Only (Denis Lavant)
he came to save the Romans

Silence helps Roman with the idea of ​​expanding its myths


Ine
in order to survive, the Roman begins by recounting the realities of Zama King, the former insect leader, who was supposed to kill him, when his real crime was only to seize. To prolong the story, a Roman returns for several years to portray Zama King and his blind father in the suburbs of Côte d’Ivoire, under siege by the military. At the behest of a quiet activist named Silence (Denis Lavant) walking with a chicken on his shoulder at the MACA prison, the Roman added newcomers to Ivory Coast legends, Barbe Noire, the queen of magical powers, along with established troops. zone several hundred years before today. And while Roman is holding a prison inmate, there is murder, suicide and a violent game between the inmates to replace the sick Dangoro on the night of the new moon. Perhaps what is happening within the MACA reflects the social and political turmoil in Côte d’Ivoire in recent years that has forced the African Development Bank to relocate its headquarters from Abidjan to Tunisia in 2003 and back to Abidjan in 2014.

Queen of Ivory Coast wearing a strange headdress,
along with his armed troops.
is one of the myths of Roman mythology


D
irector Lacôte wrote the script with the personal information of the MACA prison. As a child, Lacôte’s mother was a political prisoner at MACA and rode in a public transport vehicle to meet him inside the “open prison” depicted in Night of the Kings. According to Lacôte, the “Roman” storytelling is authentic, but in reality the “Roman” is never killed. One-fourth of the players Night of the Kings was created by former MACA inmates to rent the film. The Lacôte drama and the French title of the film also show similarities with the Shakespearean drama Twelve Night, where workers play masters in the process of legal difficulties, just as a Roman does when a court decides MACA matters. Young Lacôte apparently saw some of the power points within MACA on his travels to meet his mother in prison. The play also features ancient Greek choir performances as groups of prisoners sing and sing Roman folk songs without thinking.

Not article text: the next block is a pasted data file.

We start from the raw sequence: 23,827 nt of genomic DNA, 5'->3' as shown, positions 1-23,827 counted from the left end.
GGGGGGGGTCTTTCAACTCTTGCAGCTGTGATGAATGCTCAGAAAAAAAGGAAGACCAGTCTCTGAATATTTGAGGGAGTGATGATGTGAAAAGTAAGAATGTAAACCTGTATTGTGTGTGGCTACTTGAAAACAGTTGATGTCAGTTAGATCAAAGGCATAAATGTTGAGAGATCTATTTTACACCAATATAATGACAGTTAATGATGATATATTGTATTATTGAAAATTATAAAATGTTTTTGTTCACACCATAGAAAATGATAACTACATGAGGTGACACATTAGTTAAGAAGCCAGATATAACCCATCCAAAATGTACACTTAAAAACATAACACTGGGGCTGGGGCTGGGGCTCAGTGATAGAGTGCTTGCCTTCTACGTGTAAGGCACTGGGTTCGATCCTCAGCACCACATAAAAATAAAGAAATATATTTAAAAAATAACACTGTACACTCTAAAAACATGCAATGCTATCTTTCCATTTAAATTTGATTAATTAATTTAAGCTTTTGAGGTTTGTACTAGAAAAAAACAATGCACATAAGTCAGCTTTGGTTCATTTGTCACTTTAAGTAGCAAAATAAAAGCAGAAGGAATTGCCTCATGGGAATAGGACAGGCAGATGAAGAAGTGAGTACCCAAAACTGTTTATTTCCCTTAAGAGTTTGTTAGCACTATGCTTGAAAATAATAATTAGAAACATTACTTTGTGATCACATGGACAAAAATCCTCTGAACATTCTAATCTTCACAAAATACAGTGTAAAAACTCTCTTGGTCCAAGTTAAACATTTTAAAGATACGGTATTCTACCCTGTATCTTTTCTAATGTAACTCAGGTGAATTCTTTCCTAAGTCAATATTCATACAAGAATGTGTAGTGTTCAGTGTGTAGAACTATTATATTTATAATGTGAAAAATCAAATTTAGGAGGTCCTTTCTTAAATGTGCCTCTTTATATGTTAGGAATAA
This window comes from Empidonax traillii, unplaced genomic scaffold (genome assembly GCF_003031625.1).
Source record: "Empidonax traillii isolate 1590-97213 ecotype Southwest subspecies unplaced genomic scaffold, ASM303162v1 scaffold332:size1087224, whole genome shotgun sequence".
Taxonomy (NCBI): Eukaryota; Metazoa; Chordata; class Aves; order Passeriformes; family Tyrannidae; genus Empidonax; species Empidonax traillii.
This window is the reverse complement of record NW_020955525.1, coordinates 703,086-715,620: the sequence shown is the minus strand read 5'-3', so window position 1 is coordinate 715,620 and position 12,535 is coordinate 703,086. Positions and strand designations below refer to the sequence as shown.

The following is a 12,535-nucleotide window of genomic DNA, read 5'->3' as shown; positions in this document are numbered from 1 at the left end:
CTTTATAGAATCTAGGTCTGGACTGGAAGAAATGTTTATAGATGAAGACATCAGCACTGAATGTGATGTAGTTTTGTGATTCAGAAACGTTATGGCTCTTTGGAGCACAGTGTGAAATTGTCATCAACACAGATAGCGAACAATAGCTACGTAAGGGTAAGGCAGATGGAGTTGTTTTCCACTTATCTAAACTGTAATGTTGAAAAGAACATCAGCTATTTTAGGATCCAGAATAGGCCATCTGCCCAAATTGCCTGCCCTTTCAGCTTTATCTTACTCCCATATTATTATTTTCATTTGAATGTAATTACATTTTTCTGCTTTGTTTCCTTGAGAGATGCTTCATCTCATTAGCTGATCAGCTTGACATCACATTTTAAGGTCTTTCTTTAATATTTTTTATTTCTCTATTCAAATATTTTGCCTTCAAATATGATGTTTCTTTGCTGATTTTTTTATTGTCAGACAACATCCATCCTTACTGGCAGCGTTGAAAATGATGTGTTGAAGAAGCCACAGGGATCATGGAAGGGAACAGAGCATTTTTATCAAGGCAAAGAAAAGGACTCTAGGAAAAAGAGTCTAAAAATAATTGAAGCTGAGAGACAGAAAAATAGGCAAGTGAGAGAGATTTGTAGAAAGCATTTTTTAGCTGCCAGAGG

Survivor


Wwhile director Lacôte’s film discusses the Middle East’s roots One thousand nights, another African film A World of Sleep created in 2007 in Mozambique, under the direction of Teresa Prata, she edited journalist Mia Couto’s book of the same name and added Ms Prata’s title to Mobville Dick of Melville and a similar to Captain Ahab. So did French director Claire Denis Melly Budd of Melville in his amazing film Good job (1999), in Djibouti, in the Horn of Africa. All three of these films, produced by three different directors, influence Africa and the colonial influences in a strange, diverse continent. Cinema can connect them all together like beads in a bead. Recent African films included This is not a burial, it is a resurrection (2019) in Lesotho and Night of the Kings from Côte d’Ivoire shows that the African country is proudly showing the re-emergence of the best films from the unexpected countries that are often portrayed as a source of fascinating Indian television.

PS Night of the Kings has won two Silver Hugo awards at the Chicago International Festival, one for the film and one for his voice, the Amplify Voices award at the Toronto International Festival, and the Artistic Achievement Award in Thessaloniki (Greece) for a film festival. Movies This is not a burial, it is a resurrection (2019) and A World of Sleep (2007) reviewed this blog before. (Click on the names of the films in the post-script for comment.) This movie is one of the best recorded films. The top 15 movies of 2020. The author is one of the contributors to The Directory of World Cinema: Africa (Intellect Books). .